Think you might have hearing loss? It turns out procrastinating about that hearing test appointment may put more than just your hearing at risk. Primary care doctors now know hearing loss may be a symptom of another, more serious medical condition.
Over the past decade, studies have linked hearing loss to three concerning co-morbidities:
Cardiovascular disease is the leading cause of death in the United States. Poor cardiovascular health causes inadequate blood flow throughout the body. “One of the first signs of a problem is blood vessel trauma to your inner ear resulting in damage to fragile hearing nerves,” says Dr. Patricia Ramirez, an audiologist and trainer at Siemens Hearing Instruments, Inc. “The outcome is hearing loss, particularly in the lower frequencies.”
A recent study showed a “significant association” between low-frequency hearing loss and the dangerous effects of cardiovascular disease, including strokes, coronary artery disease and heart attacks.
Because of this, you should immediately report it to your primary care doctor if you have a hearing test that indicates hearing loss – especially in the low. He or she may recommend a complete cardiovascular work-up.
Despite the results of multiple studies linking hearing loss to the onset of dementia, many people are unaware that untreated hearing loss poses a threat to cognitive health. But studies have shown the more profound the hearing loss, the greater the possibility of cognitive decline.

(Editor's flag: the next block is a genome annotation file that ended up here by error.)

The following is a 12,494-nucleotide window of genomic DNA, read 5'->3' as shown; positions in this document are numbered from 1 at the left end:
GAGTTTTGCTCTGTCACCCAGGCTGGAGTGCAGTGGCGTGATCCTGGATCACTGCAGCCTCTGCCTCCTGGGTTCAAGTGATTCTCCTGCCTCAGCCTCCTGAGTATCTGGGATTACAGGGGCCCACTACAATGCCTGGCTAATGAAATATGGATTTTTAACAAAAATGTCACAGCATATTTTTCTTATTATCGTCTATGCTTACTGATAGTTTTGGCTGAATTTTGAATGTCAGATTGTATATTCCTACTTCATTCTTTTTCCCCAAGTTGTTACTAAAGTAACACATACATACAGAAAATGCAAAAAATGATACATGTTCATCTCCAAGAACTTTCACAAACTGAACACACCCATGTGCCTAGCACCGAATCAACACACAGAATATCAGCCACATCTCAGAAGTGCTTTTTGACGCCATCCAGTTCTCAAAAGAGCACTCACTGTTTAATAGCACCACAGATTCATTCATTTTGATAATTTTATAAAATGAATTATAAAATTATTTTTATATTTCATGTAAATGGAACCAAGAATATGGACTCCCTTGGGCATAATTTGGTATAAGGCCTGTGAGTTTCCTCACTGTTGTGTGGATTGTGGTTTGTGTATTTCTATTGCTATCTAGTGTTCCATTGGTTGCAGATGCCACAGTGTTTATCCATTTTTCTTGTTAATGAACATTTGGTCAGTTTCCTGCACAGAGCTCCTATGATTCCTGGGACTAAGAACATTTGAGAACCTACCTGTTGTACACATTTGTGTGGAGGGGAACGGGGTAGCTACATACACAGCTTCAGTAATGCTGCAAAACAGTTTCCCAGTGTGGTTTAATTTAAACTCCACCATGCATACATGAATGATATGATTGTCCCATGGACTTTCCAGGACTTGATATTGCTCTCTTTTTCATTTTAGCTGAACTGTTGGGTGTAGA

Why is hearing loss a likely factor in the development of dementia in some patients? Theories include:
* The same, as-yet-to-be discovered cause of dementia may also cause or contribute to hearing loss
* Straining to hear and understand exhausts your mind and inhibits its ability to function at peak performance
* People who cannot hear well, or have difficulty hearing in crowds, often avoid socializing. Isolation is an established contributor to mental decline.
Additional studies have associated hearing loss with more rapid brain shrinkage, particularly affecting areas of the brain responsible for processing speech, sound, memory, and sensory integration.
Early diagnosis and medical intervention can help slow the progression of dementia in some patients. Treatment with hearing aids not only helps improve your hearing – it might stave off or even slow down the development of dementia.
People with diabetes are two times more likely to suffer hearing loss than those without the condition. Diabetes actually encompasses a group of diseases associated with high blood glucose levels caused by an inability to produce or use insulin properly. Nearly 26 million Americans have a form of diabetes.
Research measuring the ability to hear at the low, mid and high-frequencies in both ears, found a link between diabetes and hearing loss at all frequencies, with a somewhat stronger association in the high-frequency range, according to the National Institute on Deafness and Other Communication Disorders. It appears the damage is more common in patients with Type 2 diabetes, which represents approximately 95 percent of cases in the U.S. Another significant study tested 5,000-plus individuals and found more than 30 percent of those diagnosed with diabetes also experienced hearing loss, according to the NIDCD.
What you should do if you think you have hearing loss
No one wants to be told “you have hearing loss,” but ignoring an obvious problem will not make it go away. In fact, delaying treatment could make the problem worse and potentially endanger your overall health. Finding out you have hearing loss allows a hearing care professional to fit you with appropriate hearing aid amplification to help improve your hearing and provide you with test results that could alert your primary physician if you have serious health concerns.